What has been called the most mysterious manuscript in the world has at last given up a tiny handful of its secrets. An applied linguistics professor thinks he's deciphered 14 characters from the famous Voynich manuscript, and with them 10 complete words, LiveScience, the BBC, and the Independent report. The 600-year-old illustrated text was re-discovered in 1912, but it's written in an unknown alphabet, and in the century since no one has been able to make heads or tails of it. Some have suggested it's an untranslatable medieval hoax.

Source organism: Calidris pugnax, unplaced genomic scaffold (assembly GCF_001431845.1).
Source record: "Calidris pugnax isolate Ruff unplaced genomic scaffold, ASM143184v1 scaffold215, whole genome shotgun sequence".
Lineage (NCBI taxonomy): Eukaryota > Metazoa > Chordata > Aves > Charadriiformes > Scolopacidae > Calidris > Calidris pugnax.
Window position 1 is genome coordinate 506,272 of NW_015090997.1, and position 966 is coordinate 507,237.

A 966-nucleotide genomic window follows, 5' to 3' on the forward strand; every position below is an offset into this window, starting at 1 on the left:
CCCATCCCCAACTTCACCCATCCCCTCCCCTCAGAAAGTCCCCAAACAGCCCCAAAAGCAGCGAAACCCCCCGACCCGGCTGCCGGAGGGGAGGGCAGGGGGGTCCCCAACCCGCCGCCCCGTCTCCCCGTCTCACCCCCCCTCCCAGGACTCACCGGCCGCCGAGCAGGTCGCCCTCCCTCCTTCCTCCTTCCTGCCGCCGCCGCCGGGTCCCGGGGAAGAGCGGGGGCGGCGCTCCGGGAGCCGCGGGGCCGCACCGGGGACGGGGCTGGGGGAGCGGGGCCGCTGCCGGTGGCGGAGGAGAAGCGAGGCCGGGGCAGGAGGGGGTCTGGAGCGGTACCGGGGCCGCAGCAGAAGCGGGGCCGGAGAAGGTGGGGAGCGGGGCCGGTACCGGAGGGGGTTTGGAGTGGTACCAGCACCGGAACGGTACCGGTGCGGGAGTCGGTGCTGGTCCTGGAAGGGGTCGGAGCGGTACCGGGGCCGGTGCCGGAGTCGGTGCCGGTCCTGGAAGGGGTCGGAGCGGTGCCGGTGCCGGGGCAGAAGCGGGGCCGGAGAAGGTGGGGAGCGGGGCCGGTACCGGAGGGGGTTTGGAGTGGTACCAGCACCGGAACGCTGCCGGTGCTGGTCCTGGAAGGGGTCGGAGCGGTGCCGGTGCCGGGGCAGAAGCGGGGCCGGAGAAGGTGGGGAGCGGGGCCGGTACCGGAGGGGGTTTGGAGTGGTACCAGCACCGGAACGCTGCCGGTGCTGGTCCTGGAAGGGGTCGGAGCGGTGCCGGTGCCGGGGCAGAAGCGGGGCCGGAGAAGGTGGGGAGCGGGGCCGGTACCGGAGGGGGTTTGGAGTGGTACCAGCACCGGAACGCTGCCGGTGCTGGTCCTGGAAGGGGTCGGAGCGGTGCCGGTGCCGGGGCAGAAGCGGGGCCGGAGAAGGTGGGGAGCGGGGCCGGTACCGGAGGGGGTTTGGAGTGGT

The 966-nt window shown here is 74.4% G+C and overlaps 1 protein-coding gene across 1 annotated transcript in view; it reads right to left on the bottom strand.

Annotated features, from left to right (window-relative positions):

"I hit on the idea of identifying proper names in the text," like those of stars and planets, researcher Stephen Bax explains. The same technique was once used to decipher Egyptian hieroglyphs. After that, he could identify other words; pictures of corriander, hellebore, and juniper turned out to be labeled as such. "My research shows conclusively that the manuscript is not a hoax," Bax says. It "is probably a treatise on nature." Last year, another study suggested the same, demonstrating that the text follows linguistic rules.